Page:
Strengthening the links between dentistry and medicine is Dr Aditi Desai’s ambition for the Odontology Section at the Royal Society of Medicine. As a dental surgeon with a special interest in sleep medicine, Dr Desai is fully versed on the value both professions have to offer when they work collaboratively to improve health outcomes for patients.
In 2020-21, Dr Aditi brought together the Sleep Medicine and Odontology sections at the RSM to run a six-part education series that aimed to do just that. Exploring topics such as the relationship between periodontal (gum) diseases and obstructive sleep apnoea (OSA) and the role of oro-maxillofacial surgical options for the management of OSA, the series attracted wide interest from RSM members and the broader healthcare community.
“We need to encourage dentists and doctors to engage with each other through more topics that are relevant to both professions,” says Dr Aditi. “Core continual professional development training for dentistry is covered by organisations such as the British Dental Association. Where the RSM can play an important role is providing education in complementary areas where dentists and doctors have common interests, for example in the areas of neurology, endocrinology, oral and maxillofacial surgery and respiratory medicine.”
Routinely, dentists working in general dental practice only interact with other medical professionals when they have identified a problem – for example, referring a patient experiencing problems with swallowing (dysphagia) to an ear, nose and throat specialist, or referring a patient with a suspected tumour to a surgeon.
As Dr Desai explains, however, dentists and their hygienist colleagues in primary care are well-placed to spot wider health problems, with growing evidence linking poor oral health, in particular periodontal disease, to an increased risk of cardiovascular disease. There are also links between gum disease and kidney disease.
“The RSM is the perfect place for dentists wanting to contribute to a broader spectrum of health issues because it brings together all the medical specialties,” she says.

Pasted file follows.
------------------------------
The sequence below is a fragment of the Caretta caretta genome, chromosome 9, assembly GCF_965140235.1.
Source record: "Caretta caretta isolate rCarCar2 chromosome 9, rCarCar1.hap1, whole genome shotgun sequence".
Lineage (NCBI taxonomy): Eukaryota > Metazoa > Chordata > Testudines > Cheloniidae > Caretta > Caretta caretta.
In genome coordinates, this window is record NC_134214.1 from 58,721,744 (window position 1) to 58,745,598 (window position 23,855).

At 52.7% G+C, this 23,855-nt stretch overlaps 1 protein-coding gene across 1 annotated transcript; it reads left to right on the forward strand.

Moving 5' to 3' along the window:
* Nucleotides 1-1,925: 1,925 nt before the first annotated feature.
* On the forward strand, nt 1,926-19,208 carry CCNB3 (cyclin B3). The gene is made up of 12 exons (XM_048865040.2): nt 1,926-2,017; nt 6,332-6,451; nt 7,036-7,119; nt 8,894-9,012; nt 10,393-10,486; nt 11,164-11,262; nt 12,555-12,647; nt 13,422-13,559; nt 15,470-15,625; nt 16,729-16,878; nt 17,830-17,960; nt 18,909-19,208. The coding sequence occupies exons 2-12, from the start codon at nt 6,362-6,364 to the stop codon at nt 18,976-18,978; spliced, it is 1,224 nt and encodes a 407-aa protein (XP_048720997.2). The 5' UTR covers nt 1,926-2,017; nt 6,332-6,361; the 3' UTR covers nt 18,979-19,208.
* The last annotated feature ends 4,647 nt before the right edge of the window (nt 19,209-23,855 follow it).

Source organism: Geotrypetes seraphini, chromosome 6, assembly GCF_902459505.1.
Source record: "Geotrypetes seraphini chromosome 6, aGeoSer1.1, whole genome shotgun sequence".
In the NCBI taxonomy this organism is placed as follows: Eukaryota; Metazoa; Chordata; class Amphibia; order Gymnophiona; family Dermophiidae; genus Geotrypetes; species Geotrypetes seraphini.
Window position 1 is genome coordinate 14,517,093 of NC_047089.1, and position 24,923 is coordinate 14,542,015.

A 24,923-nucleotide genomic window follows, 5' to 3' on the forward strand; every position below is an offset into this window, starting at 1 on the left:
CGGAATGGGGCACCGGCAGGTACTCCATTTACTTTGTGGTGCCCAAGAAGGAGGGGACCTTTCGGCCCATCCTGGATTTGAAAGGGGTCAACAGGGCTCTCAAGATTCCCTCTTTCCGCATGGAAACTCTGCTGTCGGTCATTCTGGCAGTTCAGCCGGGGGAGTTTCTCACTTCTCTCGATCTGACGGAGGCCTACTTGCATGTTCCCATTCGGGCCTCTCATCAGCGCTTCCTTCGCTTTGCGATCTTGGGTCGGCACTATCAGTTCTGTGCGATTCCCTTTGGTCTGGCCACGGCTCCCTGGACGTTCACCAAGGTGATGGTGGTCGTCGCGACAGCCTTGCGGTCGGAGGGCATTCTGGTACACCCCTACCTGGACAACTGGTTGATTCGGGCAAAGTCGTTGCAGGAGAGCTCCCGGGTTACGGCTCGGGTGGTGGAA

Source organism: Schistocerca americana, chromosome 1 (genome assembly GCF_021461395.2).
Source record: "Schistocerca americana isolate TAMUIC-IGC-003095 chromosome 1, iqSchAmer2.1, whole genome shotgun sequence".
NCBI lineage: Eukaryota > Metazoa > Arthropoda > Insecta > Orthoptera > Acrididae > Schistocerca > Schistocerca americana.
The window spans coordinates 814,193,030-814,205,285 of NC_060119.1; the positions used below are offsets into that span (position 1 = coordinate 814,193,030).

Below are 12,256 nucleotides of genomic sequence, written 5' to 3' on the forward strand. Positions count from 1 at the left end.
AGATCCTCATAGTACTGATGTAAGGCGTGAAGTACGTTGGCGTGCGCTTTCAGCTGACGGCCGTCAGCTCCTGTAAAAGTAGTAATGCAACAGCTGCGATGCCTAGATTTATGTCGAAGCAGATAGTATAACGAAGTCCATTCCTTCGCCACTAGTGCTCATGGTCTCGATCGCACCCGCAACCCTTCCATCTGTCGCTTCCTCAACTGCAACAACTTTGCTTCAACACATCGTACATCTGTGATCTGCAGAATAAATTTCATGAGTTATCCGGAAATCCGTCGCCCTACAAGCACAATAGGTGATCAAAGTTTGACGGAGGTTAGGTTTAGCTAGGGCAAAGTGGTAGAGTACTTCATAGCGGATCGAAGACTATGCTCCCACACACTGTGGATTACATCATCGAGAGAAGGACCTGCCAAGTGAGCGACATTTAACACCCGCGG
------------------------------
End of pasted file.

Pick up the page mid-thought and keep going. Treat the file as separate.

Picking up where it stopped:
Later this year, she is hoping to engage with other RSM sections to run a face-to-face multidisciplinary symposium to explore further the intersections between medicine and dentistry in a programme that would also engage allied health professionals including physiologists, physiotherapists and nutritionists.
Dr Desai is also keen for the Odontology Section to run an education programme that tackles the topic of teeth grinding (bruxism). “In the last two years, the stress levels caused by COVID have resulted in the workload of many of my colleagues going through the roof, with patients complaining of cracked teeth, headaches, jaw ache, neck ache and insomnia because they aren’t able to sleep. The tiredness during the day that this causes is a huge source of stress.”
With an immense breadth of experience as a former practising dental surgeon (including a 13-year stint as the in-house dentist at BBC Broadcasting House in London) and through her high profile as a sleep medicine expert (she is currently working with respiratory physician Dr Martin Allen, National Specialty Adviser to NHS England and NHS Improvement, on the implementation of the new NICE guideline on obstructive sleep apnea/hypopnea syndrome for over 16s), Dr Desai is well-placed to achieve her far-reaching ambitions for the Odontology Section.